Through these pilot programs, there was an 87% increase in the number of black families seeking services and support, and in just one year, more than 300 black children were screened for early diagnosis of autism and other disabilities. Of these children, 80% were five years of age or younger, with 75% requesting and receiving additional services through Easterseals. An important result of these pilot projects is the strengthening of links in black communities in these Easterseals service areas to ensure fairer and more culturally responsive services and support for young, colorful children with disabilities and their families.

The Centers for Medicare and Medicaid Services (CMS) released data showing that during the public health emergency of the pandemic, rates for primary and preventive services among children in Medicaid and the Children’s Health Insurance Program (CHIP) decreased significantly. This decline in care for millions of children in low-income families has the potential to have a significant impact on the long-term health outcomes of nearly 40 million children in the United States who rely on Medicaid and CHIP, including three-quarters of children living in poverty and many special health needs, including infants, young children and young children with disabilities.

“Through the Community Health Education and Equity Project, Easterseals aims to address the health disparities among young children in low-investment communities and to understand the link between health equity and early childhood education. We intend to center the experience of black children and their families, for whom inequalities are exacerbated only by the pandemic, “Watson concluded.

The Abbott Fund’s partnership with Easterseals supports Abbott’s 2030 Sustainability Plan, which aims to improve access to health and justice through partnership. Abbott’s ongoing commitment to addressing the challenges of health equity includes targeted programs to increase the diversity of clinical trials, empower STEM for women and underrepresented groups, and empower communities to break down social and economic barriers to better health.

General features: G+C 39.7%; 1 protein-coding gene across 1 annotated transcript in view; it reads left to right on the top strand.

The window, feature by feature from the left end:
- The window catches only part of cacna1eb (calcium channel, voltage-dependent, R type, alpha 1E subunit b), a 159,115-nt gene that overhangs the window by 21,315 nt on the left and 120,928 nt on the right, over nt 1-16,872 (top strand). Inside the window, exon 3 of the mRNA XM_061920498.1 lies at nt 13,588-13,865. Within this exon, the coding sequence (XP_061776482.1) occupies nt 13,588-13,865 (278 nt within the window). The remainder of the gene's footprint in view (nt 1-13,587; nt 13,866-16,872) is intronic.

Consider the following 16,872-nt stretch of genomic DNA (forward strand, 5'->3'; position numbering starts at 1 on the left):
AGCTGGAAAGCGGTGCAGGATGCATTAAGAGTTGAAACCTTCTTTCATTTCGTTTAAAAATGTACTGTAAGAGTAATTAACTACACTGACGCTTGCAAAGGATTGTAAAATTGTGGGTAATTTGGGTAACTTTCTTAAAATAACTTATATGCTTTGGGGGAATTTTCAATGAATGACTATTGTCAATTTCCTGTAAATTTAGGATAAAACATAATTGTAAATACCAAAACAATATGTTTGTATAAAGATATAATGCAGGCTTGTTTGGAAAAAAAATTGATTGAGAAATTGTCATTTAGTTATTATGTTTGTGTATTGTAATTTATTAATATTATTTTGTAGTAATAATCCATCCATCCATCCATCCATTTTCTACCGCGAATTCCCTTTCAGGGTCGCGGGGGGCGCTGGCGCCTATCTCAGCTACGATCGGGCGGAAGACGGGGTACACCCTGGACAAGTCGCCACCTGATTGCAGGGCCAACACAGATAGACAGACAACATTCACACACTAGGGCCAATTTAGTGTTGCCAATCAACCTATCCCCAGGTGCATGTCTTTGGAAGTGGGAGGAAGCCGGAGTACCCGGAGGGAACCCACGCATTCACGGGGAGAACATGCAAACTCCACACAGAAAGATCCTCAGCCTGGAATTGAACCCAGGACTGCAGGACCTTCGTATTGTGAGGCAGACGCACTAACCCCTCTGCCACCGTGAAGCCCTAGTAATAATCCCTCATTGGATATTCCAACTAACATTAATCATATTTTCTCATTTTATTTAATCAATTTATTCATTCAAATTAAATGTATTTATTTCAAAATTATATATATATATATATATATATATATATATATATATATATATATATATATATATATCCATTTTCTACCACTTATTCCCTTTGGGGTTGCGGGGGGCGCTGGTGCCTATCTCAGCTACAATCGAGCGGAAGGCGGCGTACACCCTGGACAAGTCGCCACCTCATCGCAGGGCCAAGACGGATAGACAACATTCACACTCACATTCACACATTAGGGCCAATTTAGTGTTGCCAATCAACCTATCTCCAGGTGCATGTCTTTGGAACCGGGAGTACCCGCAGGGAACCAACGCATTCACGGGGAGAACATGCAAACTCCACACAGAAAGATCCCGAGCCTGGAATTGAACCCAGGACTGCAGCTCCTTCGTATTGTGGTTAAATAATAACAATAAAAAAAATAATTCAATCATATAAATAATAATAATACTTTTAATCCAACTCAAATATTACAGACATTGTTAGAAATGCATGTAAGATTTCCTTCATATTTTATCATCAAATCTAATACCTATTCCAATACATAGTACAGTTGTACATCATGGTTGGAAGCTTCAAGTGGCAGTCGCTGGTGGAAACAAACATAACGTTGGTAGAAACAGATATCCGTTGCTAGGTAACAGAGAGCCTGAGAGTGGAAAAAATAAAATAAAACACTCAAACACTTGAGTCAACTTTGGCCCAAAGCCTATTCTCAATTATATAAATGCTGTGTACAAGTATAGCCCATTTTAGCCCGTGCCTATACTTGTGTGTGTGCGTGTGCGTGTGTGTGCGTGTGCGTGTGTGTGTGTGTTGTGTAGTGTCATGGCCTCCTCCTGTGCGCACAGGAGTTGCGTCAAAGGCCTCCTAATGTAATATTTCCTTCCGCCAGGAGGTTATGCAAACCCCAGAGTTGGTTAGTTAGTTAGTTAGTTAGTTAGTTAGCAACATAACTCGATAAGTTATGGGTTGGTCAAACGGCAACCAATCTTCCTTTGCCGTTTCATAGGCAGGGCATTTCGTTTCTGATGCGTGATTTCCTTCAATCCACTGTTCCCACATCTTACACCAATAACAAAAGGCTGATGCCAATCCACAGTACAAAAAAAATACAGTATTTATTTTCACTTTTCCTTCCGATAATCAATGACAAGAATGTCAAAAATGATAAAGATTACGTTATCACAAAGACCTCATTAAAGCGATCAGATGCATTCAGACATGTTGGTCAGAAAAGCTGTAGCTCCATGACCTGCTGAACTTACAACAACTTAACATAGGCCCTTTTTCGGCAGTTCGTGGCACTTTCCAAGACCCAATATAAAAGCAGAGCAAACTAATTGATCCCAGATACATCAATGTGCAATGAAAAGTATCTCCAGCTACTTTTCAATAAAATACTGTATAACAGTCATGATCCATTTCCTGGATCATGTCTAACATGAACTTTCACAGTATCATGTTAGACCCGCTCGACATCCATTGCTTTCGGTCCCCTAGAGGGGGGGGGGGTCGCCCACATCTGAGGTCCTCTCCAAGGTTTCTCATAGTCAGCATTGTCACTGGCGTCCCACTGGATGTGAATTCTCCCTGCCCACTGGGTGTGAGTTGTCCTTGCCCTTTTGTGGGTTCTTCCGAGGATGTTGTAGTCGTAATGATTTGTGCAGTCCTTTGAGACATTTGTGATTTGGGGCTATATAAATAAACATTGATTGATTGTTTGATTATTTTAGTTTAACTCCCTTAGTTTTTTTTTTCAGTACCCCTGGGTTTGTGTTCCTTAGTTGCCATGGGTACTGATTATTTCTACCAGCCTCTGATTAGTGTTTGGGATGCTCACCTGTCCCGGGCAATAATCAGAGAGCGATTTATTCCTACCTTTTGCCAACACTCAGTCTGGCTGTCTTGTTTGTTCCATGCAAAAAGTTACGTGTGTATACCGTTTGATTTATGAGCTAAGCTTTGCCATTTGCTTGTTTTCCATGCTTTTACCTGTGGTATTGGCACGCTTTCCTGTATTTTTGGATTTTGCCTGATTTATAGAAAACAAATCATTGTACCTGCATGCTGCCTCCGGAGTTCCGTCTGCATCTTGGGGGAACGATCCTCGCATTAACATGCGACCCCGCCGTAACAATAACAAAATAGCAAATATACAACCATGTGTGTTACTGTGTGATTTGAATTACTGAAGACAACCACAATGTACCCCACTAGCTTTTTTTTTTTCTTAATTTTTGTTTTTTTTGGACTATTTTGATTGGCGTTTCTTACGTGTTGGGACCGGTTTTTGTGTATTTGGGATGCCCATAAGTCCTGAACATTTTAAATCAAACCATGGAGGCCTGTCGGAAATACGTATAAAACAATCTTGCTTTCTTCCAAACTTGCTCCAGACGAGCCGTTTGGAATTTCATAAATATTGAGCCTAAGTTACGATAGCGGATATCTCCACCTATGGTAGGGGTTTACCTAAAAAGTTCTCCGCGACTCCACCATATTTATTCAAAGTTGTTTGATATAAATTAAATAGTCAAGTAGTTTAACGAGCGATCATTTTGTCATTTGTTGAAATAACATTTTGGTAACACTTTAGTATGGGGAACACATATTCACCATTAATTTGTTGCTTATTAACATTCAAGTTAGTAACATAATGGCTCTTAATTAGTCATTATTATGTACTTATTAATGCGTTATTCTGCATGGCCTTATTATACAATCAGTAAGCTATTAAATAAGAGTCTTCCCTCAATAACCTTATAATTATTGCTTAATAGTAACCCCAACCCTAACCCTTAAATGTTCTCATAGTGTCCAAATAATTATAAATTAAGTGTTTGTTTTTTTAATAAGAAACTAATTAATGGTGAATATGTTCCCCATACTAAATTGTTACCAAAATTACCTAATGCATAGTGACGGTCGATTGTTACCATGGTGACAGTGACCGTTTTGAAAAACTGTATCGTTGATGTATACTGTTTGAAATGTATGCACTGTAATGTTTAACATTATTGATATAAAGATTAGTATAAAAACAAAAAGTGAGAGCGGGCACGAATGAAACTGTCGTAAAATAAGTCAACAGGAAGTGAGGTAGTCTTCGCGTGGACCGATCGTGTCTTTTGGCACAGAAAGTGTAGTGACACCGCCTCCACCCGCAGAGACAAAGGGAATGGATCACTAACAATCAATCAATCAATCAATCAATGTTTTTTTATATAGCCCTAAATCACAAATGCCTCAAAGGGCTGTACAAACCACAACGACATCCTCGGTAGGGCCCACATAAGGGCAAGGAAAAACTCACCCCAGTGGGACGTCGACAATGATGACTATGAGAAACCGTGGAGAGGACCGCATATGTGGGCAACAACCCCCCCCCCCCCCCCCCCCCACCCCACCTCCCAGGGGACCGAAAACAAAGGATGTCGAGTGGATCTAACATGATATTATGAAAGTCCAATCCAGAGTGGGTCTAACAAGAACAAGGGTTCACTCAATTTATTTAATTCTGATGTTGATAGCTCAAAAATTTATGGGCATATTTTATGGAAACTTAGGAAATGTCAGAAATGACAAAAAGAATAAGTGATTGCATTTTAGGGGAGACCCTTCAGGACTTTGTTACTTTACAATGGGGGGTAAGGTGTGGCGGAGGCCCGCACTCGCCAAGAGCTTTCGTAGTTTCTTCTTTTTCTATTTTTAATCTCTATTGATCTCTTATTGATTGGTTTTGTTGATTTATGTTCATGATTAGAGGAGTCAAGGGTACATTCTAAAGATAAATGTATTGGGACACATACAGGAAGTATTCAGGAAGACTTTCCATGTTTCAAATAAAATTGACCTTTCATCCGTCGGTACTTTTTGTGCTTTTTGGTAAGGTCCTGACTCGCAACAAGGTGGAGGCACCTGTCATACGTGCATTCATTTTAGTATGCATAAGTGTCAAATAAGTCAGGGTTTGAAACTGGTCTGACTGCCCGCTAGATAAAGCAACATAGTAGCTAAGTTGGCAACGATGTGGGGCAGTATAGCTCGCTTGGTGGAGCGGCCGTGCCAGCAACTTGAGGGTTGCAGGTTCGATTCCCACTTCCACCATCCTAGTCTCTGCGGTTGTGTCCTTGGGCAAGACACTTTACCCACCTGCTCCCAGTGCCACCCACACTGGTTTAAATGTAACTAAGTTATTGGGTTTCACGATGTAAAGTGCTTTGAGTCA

About the Easter stamps

Easterseals leads the way to full justice, inclusion and access through life-changing disabilities and public services. For more than 100 years, we have worked tirelessly with our partners to improve the quality of life and expand local access to healthcare, education and employment opportunities. And we will not rest until each of us is appreciated, respected and accepted. Through our national branch network, Easterseals provides basic on-site services and support to more than 1.5 million people each year, from early childhood programs for the critical first five years to autism, medical rehabilitation and employment programs, programs for veteran services, etc. Our public education, policy, and advocacy initiatives positively shape perceptions and meet the urgent and evolving needs of one in four Americans living with disabilities today. Together we enable people with disabilities, families and communities to be full and equal participants in society. To learn more, visit www.easterseals.com.

For Abbott and Abbott Fund

Abbott is a world leader in healthcare that helps people live more fully at all stages of life. Our portfolio of life-changing technologies covers the spectrum of healthcare, with leading businesses and products in diagnostics, medical devices, food and branded generic drugs. Our 113,000 colleagues serve people in more than 160 countries.

The Abbott Fund is a philanthropic foundation founded by Abbott in 1951. The mission of the Abbott Fund is to create healthier global communities by investing in creative ideas that promote science, expand access to health care, and strengthen communities around the world.

Contact us at abbott.com and abbottfund.org.

SOURCE Easter stamps